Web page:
(For a great book about the power and the dangers of kundalini from someone who experienced it at an even greater depth than I did, read Kundalini: The Evolutionary Energy of Man, by Gopi Krishna.)
I detail this part of my life in my upcoming book, Embodying Soul: A Return to Wholeness—A Memoir of New Beginnings. I did get better. Though, never entirely. To this day, I can still feel the lingering side-effects of my forced awakening in my nervous system. It increases my sensitivity to, well, almost everything—noise, light, food, music, temperature.
This was one of the most dangerous and simultaneously critical times of my life. I learned many lessons about patience, and power, and the importance of using caution when we awaken to our power. Because this coiled, potent potential inside us—inside you—is the real fuckin’ deal.
In other words: respect the snake, lest it bites you.
The Purpose of Power
For a while after my kundalini experience, I remained at a safe distance from practices that promised to awaken any kind of latent energy within me. I asked the snake to go back to sleep for a while so I could heal, which it gratefully did. The result of my introduction to power wasn’t what I had hoped it would be—eternal contentment, a realization of purpose, a happy demeanor—but I grew (reluctantly at first) much wiser about the power of our power.
Like the snake that represents it, our power is no joke. It should never be shaken awake, as I had done. We must coax it awake, while simultaneously putting our newfound power and understanding to work in the world. Anyone who practices techniques to awaken their power better be ready to be asked to use it for good in the world.
Not despite, but exactly because of my scary brush with power, it still feels worth it to me to rekindle and learn how to manage this energy. More than worth it—it feels necessary.
Because it is our power that gives us the strength to claim our own authority and personal sovereignty. Once we have that, we can help others find theirs.
Our power feeds our courage to continue to face and challenge our own belief sets, habits, and ways of life. Once we do that for ourselves, these beliefs lose power collectively.
Power gives us confidence in who we are, whether or not we find our purpose. And anyone who values themselves simply for their own existence is someone who can remind others that they, too, are inherently valuable in their humanness alone.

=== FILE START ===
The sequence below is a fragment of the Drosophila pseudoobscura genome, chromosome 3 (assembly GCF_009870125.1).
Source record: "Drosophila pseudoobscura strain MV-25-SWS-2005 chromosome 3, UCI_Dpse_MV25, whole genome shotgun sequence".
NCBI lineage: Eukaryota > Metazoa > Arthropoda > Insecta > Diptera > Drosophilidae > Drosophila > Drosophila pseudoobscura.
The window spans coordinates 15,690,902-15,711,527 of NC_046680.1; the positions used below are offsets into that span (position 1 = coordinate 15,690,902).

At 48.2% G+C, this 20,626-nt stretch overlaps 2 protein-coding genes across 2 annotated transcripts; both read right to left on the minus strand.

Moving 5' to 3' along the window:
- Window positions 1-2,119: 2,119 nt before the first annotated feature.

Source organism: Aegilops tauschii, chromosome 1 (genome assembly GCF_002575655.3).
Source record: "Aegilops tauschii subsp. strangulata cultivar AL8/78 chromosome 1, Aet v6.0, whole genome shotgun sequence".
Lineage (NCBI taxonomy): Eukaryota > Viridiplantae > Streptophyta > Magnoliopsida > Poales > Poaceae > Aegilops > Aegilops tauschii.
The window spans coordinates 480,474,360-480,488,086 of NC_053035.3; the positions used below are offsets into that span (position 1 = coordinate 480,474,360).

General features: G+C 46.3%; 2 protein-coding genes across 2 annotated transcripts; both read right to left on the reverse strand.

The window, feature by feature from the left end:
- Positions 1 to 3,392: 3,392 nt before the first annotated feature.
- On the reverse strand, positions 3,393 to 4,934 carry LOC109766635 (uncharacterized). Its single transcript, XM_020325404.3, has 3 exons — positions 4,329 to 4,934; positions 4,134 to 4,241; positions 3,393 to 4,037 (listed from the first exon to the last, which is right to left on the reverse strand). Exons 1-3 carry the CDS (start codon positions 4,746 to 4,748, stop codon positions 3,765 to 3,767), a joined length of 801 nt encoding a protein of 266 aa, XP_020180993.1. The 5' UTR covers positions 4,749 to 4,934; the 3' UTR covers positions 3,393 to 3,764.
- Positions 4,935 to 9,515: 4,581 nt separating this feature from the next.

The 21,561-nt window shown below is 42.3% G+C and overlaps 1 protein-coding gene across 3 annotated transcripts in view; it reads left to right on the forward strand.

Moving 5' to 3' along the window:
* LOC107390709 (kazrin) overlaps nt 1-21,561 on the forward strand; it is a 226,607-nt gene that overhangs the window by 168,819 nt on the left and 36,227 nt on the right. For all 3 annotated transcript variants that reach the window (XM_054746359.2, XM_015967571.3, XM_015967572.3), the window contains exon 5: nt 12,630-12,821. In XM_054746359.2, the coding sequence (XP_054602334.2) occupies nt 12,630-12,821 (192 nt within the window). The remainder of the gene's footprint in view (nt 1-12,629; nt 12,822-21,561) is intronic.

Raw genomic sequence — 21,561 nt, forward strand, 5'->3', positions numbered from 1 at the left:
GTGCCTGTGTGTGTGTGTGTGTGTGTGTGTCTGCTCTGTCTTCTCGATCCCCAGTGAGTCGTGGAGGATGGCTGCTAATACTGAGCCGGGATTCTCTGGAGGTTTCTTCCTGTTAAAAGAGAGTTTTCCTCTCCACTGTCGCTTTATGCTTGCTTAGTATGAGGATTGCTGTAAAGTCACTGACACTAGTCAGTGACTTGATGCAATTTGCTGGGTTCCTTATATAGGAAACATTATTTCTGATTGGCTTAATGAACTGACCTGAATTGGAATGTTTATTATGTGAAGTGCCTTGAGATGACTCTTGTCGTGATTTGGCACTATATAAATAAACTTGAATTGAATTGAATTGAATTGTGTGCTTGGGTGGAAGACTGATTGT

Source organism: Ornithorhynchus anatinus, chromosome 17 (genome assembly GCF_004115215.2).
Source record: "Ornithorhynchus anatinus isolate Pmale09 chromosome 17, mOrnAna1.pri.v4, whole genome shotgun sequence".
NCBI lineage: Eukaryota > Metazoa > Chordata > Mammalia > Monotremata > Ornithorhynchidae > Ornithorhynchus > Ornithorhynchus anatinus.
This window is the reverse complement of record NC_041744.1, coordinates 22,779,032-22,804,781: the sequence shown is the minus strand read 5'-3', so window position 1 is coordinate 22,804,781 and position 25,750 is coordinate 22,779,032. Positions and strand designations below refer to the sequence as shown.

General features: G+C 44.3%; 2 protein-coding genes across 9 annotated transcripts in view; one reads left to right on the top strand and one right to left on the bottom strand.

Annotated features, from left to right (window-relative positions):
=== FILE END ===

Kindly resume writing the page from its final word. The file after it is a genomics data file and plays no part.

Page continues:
This power transforms a single individual from a human being who is sleepwalking through the days to one who is awake and making a notable difference in the world. One who is boldly addressing the inequities in the world as an agent of change. And one who is kindling this same kind of awakening in everyone they meet.
How to awaken to life/for Life
Awakening our power is not something that can be done in the confines of a yoga studio. Awakening is a process we engage in every day, and every moment. And staying awake is an even more difficult process than coming awake.
Staying awake means watching for times when we’re going through our days and interactions by habit, rote, or conditioning. We all do it. Can you catch it?
It means questioning our beliefs and ideas, and watching our behavior and thoughts as if from outside them. Can you let them go?
It means making eye-contact with people we interact with and listening carefully in conversations to not just what is said but what is unsaid. Can you feel empathy and compassion for the told and untold parts of their journey?
Waking up is a result of our brazen and unabashed willingness to continue to look at our life and our society with our eyes wide open. It does not give us permission or the tools to walk away from our lives, or wishful-thinking them into a forced emotional state—any forced emotional state. Quite the opposite—power gives us the fortitude and resilience to accept things as they truly are.
Awakening our power means we have to do the work all the time and every day. And it means taking responsibility for the insights and clarity we gain along the way. Because once you awaken your power, you will see things you haven’t before. You will understand things you didn’t before. So you must do things you never thought of before.
This is what it means to become powerful. It means to become as aware, real, and alive as we can be in every moment. It isn’t the safe path. But if you read to the end of this post, you aren’t looking for safe, anyway.